COLUMBIA — Missouri's voter registration deadline for the Aug. 2 primary passed Wednesday at 5 p.m., leaving unregistered, voting-eligible citizens unable to vote until the November election.

The Aug. 2 ballot features elections for Missouri's new 3rd and 4th U.S. House of Representative districts, as well as the U.S. Senate primary election. Boone County residents can also vote for local candidates in statehouse primary elections, and some Columbia voters will decide the outcome of the city council Third Ward tiebreaker special election between Roy Lovelady and Karl Skala.

"Historically, we've seen higher turnout in a primary than in an April local election," Brianna Lennon, Boone County clerk, said. "So we're anticipating somewhere in the 35-to-40% range for turnout in this election."

Lennon explained that primary campaign advertisements and national media attention can bring more people out to register.

"We have had a steady increase in voter registration," Lennon said. "And we're in the absentee voting period for Aug. 2, so we've seen more people coming in to do that as well."

Absentee ballots can be submitted up until Aug. 1, the end of a six-week window that began June 21. Registration for absentee ballots ends July 20.

The primary marks the last election in Missouri that requires absentee voters to provide one of six valid reasons that can accommodate an absentee ballot. By the November election, no reason will be necessary to request an absentee ballot, one of many changes signed into law by Gov. Mike Parson that will take effect on Aug. 28.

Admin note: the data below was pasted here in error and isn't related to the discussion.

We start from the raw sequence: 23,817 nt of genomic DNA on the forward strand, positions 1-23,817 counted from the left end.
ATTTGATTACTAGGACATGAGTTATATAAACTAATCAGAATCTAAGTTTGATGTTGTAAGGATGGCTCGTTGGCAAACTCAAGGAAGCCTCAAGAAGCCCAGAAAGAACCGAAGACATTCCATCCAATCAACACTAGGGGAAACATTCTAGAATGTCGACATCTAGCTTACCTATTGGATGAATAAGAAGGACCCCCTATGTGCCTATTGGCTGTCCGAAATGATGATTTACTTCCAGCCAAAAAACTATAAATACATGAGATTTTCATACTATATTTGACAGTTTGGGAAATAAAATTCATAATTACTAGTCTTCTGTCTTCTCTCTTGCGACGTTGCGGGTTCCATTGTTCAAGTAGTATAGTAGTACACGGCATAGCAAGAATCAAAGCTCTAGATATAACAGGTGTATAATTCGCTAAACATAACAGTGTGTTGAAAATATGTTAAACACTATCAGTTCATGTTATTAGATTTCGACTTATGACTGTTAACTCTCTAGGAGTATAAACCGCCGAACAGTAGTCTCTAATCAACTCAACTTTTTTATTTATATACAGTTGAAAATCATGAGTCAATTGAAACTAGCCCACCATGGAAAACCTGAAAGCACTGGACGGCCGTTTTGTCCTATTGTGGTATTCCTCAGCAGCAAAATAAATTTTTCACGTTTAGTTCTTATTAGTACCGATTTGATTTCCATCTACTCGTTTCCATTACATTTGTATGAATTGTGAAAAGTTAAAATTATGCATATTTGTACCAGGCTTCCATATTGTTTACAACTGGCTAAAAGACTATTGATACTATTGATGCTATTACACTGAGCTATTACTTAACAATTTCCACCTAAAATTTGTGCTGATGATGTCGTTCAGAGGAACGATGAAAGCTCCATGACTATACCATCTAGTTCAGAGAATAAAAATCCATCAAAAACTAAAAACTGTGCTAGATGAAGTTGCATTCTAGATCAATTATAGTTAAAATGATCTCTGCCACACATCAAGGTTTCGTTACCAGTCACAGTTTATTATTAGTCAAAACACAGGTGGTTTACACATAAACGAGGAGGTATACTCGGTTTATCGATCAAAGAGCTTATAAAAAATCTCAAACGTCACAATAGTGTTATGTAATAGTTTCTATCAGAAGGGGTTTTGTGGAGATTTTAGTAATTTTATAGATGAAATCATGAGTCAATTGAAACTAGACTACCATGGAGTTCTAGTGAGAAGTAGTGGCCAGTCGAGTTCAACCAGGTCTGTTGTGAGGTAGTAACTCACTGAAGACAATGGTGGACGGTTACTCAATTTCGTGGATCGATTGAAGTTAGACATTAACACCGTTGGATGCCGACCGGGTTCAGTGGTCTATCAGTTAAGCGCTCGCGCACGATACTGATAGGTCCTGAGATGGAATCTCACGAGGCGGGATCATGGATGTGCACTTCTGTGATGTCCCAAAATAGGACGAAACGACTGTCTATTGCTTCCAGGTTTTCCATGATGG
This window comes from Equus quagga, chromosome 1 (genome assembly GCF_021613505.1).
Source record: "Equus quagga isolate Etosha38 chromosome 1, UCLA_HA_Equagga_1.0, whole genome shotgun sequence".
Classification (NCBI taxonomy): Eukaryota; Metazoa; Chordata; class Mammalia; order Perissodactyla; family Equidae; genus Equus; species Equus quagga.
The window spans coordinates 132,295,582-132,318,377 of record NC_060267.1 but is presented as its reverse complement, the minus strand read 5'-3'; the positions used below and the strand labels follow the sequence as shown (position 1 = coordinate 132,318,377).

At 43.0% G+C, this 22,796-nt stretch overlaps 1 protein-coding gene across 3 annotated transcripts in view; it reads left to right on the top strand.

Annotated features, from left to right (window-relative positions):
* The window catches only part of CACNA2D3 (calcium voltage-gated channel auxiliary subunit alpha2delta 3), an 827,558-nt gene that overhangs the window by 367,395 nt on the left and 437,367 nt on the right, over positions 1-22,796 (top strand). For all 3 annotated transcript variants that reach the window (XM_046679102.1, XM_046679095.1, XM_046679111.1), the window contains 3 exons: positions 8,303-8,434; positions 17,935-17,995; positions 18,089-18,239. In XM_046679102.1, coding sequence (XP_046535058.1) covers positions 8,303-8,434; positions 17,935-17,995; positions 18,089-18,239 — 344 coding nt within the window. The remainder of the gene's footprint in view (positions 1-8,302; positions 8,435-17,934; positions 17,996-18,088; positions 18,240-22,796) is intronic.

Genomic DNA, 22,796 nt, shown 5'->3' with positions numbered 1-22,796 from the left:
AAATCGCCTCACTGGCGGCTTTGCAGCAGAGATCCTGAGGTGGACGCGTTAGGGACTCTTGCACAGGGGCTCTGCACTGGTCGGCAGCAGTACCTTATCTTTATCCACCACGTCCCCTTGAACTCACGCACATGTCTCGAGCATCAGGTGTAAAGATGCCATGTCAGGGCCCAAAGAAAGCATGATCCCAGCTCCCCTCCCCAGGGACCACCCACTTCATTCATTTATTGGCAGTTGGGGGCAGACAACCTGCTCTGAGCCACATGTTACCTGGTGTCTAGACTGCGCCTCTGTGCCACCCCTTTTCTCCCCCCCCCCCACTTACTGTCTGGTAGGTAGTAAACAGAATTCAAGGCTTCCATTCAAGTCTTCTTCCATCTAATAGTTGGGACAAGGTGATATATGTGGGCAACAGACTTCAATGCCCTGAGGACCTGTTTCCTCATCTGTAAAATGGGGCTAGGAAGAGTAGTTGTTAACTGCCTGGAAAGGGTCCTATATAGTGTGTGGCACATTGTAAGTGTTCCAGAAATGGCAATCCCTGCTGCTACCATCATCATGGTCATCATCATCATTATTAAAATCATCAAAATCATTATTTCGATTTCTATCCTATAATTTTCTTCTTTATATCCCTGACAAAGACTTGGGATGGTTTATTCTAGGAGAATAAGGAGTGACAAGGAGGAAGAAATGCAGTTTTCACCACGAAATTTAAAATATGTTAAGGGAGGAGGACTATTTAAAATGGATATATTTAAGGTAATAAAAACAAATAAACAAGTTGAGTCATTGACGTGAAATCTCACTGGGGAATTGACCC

Lennon explained that the Missouri Association of County Clerks and Election Authorities maintains regular communication and often discusses potential voting law changes. She said the elimination of absentee voting requirements and the ability to change addresses after registration deadlines were two ideas that the collective was happy to see enacted.

"Being able to consider a change in county as a change of address instead of a new registration, that's something that we've been talking about a long time," Lennon said. "County clerks for years have been unanimously in favor of no excuse absentee voting, so that was good to see on there."

Still, those absentee requirements haven't prevented Boone County residents from opting to vote early instead of waiting for Election Day.

"We're up to almost 60 people that have come into the office, which compared to the April election, it's significantly more than what we had," Lennon said.

Two rising sophomores at the University of Missouri, Zaideh McDermott and Molly Dean, both registered to vote at the clerk's office Wednesday, but neither had prior knowledge of the deadline.  

"I feel like they could've maybe spread the word on social media, because we didn't know about it," McDermott said. "I don't think anybody did." 

The Boone County Clerk's Office runs social media accounts on Instagram, Twitter and TikTok (@VoteBooneMO), but small followings on each profile can make it difficult for the office to reach voters who aren't aware of registration deadlines.

Lennon said that while it can be difficult to partner with local institutions like MU when school isn't in session, she said previous partnerships, such as one in 2020 with Mizzou Athletics, were effective in raising registration rates.

A new voter identification policy is also a part of the new policies going into effect on Aug. 28. A photo I.D. issued by either the state of Missouri or the U.S. federal government will be required to vote in the November general election.

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